Madrid fans grateful that Bale has made a Real difference
Welshman’s talents have been pivotal in securing a place in the Champions League final for the Spanish giants
The man with peripheral vision surged centre stage. And as Gareth Bale ripped up the middle of Bayern Munich’s pitch on Tuesday night, leaving opponents in his wake with cartoonish speed, then teed up Cristiano Ronaldo to make the score 3-0 to Real Madrid, the mind raced back to something said by Juninho about Paul Gascoigne. That was about peripheral vision, too.
Juninho was discussing his favourite goals, one of which was Gascoigne’s for England versus Scotland at Wembley at Euro ’96, the goal where Gascoigne looped the ball over Colin Hendry, then volleyed it home. We tend to think people go over the top about England goals, but this was Juninho and what he said was that Gascoigne’s skill was so impressive because, “at pitch level”, the vision required is different. Some players have that vision, some don’t.
What might look straightforward from the stands or on a TV screen, looks very different from the middle of the pitch, Juninho said. Possibly this is an obvious comment, but it has stuck. Juninho was giving a player’s perspective and a player’s appreciation. He would surely have been impressed with Gareth Bale on Tuesday.
Not only was Bale doing what he did at electric pace, he had the vision and the ability to see Ronaldo to his left and find him with a pass, while being chased down. Had Ronaldo a different personality, he may have immediately recognised Bale’s contribution rather than celebrating his own.
But there you go: “CR7”.
Players and coaches speak of “having pictures in your head” but it takes more than visualisation techniques. Some players see things, others don’t and Bale is one of the former. That is not the only reason why he cost €104 million but it is part of it.
Over the past few weeks, Real Madrid fans have begun to see the bigger picture with Gareth Bale. In the space of 31 days Bale has played in eight Real matches – two of which were against Borussia Dortmund and two against Bayern Munich – and has been on the winning team seven times.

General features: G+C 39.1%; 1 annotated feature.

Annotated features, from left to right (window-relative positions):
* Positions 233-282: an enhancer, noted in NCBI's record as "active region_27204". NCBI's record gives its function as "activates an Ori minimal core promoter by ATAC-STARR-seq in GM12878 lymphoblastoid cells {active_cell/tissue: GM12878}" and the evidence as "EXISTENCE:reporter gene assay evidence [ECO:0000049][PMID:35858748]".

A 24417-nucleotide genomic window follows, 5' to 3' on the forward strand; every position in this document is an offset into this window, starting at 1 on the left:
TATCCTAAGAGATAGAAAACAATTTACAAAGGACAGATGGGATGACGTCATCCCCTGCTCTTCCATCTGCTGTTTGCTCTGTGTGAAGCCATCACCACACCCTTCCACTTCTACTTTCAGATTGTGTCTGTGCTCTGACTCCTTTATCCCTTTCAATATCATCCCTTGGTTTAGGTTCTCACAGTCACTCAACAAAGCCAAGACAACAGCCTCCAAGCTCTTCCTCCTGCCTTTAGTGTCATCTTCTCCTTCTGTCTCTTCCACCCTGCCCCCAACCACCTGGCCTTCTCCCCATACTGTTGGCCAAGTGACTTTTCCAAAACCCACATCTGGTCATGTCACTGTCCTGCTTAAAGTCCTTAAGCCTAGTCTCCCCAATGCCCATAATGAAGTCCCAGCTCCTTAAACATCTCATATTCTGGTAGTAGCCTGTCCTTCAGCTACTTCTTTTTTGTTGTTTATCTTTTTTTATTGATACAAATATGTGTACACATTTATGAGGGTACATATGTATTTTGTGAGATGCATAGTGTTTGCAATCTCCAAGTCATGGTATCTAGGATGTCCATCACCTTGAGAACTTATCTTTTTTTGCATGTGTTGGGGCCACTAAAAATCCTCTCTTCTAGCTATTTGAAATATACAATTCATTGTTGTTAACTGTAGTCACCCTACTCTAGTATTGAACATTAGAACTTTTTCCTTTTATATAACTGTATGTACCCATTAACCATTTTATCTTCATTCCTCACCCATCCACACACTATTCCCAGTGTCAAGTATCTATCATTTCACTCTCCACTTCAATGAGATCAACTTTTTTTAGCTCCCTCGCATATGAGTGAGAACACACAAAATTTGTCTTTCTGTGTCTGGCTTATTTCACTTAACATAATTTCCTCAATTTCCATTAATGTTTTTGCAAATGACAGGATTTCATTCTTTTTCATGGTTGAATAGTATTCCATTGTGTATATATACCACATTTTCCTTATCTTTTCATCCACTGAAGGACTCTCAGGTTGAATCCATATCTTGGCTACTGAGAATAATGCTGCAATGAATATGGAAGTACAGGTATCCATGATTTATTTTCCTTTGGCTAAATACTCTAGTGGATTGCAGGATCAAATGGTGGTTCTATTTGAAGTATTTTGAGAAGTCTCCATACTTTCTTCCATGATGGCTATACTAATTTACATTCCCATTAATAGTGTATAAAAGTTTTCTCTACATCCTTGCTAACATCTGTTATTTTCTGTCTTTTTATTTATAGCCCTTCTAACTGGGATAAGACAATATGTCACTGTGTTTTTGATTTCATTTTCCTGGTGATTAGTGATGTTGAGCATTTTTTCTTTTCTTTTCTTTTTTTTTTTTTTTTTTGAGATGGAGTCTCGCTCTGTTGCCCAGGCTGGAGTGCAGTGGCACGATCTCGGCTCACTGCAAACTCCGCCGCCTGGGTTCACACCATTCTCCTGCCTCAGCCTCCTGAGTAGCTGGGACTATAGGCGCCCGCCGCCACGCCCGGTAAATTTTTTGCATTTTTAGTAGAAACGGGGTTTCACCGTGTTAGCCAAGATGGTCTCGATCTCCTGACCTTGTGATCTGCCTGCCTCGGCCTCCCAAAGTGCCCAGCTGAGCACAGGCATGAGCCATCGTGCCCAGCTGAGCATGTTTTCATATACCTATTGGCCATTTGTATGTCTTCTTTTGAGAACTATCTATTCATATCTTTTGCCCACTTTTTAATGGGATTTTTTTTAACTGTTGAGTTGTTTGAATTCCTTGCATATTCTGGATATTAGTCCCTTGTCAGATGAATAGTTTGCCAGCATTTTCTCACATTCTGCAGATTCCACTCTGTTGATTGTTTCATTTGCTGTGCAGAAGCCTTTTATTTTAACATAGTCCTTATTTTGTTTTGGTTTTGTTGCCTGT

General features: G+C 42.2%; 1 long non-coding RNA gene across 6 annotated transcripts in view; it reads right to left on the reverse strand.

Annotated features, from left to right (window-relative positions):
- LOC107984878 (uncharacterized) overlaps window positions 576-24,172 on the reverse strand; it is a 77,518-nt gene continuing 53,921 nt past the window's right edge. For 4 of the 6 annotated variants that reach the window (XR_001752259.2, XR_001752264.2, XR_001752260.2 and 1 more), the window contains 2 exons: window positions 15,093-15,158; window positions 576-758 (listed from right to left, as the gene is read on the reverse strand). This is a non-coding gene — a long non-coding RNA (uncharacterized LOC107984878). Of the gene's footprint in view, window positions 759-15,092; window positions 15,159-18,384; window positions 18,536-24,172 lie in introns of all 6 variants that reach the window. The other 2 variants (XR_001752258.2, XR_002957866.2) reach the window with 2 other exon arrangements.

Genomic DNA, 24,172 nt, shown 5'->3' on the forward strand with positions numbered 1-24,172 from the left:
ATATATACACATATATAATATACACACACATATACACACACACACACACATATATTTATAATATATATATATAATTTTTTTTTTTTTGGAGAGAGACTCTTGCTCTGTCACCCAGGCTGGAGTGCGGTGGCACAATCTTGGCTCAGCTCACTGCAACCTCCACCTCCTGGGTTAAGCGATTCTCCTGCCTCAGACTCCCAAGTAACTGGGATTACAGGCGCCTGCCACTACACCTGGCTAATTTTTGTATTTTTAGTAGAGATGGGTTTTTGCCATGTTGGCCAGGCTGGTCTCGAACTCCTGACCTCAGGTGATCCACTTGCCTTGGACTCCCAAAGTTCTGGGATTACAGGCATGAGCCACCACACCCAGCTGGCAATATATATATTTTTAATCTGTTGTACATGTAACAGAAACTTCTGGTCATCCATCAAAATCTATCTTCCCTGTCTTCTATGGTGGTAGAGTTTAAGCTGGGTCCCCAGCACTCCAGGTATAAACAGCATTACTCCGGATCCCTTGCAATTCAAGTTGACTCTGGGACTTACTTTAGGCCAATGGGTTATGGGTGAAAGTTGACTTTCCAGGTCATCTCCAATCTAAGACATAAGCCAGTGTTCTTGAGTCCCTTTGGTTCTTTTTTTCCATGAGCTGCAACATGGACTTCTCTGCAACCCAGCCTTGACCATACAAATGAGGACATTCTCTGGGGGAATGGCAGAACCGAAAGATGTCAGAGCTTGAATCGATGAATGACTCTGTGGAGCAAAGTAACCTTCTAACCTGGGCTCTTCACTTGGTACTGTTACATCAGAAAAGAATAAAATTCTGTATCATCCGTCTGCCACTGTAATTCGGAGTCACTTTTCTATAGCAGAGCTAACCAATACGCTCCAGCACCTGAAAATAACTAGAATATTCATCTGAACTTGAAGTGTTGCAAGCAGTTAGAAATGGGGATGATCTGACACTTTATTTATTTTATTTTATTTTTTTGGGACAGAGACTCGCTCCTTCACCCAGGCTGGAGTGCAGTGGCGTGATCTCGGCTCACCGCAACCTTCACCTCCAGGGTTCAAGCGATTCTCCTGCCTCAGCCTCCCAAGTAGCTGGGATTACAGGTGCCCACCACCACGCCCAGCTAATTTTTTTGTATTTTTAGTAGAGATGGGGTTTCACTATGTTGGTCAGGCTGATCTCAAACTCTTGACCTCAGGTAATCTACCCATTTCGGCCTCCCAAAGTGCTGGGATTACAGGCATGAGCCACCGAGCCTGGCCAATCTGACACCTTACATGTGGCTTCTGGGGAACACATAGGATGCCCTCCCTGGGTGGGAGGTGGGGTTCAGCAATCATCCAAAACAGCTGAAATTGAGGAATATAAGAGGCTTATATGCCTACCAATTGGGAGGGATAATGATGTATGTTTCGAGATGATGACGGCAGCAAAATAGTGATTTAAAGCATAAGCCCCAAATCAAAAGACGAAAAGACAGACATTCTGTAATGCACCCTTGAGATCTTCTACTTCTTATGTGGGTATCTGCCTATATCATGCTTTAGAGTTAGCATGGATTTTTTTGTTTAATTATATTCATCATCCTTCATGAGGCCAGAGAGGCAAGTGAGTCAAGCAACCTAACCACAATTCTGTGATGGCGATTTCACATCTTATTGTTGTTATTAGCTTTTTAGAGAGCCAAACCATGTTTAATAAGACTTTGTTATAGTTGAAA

Bale has cored six goals in that period, including the extravagant 85th-minute winner in the Copa del Rey final against Barcelona.
That cup-winning goal – against Barcelona – changed the opinion of Bale’s impact in Spain since he became the most expensive footballer in history last August.
Tuesday’s pass to Ronaldo, allied to Bale’s overall performance, should shift things further in the Welshman’s favour.
In the future it may come to be seen that Bale was the tipping-point signing that altered the balance in power between Real and Barcelona. That was not an idea many were punting as recently as March, but Barcelona are about to end a season trophy-less.
One of many factors obscured by Bale’s transfer fee from Tottenham Hotspur was that the deal occurred one month after his 24th birthday.
Bale seems comparatively mature and quiet for a young footballer, but even so any 24 year-old would be daunted, not just by the fee, but by the company he was joining.
Even on Tuesday Bale was still saying: “Real Madrid is just the most massive club.”
Aitor Karanka was about to turn 24 when he joined Galactico-era Real Madrid in 1997 and the Middlesbrough manager said on Thursday that the sheer pressure of moving to Real Madrid hit him not when he entered the dressingroom, the training ground, the boardroom or when he first pulled on the white shirt and walked out into the Santiago Bernabeu stadium for his competitive debut, but before then: “At the airport”.
Karanka was no Bale, either on the pitch or in the market. But as Jose Mourinho’s assistant for three seasons at the Bernabeu, Karanka was part of a club that reached three Champions League semi-finals and failed to reach one final.
“Some mistakes, some penalties,” Karanka said ruefully.
The penalty shoot-out loss to Bayern two Aprils ago was particularly painful. Ronaldo had scored twice early in the second leg and it looked then as if Real and Mourinho would be meeting Chelsea in the final in Munich. But Arjen Robben scored and then Bayern won the shoot-out.
Seven of the Real team at the Bernabeu that night in 2012 started on Tuesday back in Bavaria. Part of the difference was that Gareth Bale was one of the newcomers.
For €104 million, it will be said, making a difference is the least of the obligations on Bale, but we are already inundated with Le Decima speculation – Real’s 10th European Cup – as if Atletico Madrid did not exist and, if Bale helps win that title in Lisbon three weeks today, he will have made one hell of a difference. However it is put – “Real Deal”, “Bale Madrid”, whatever – he sees it all.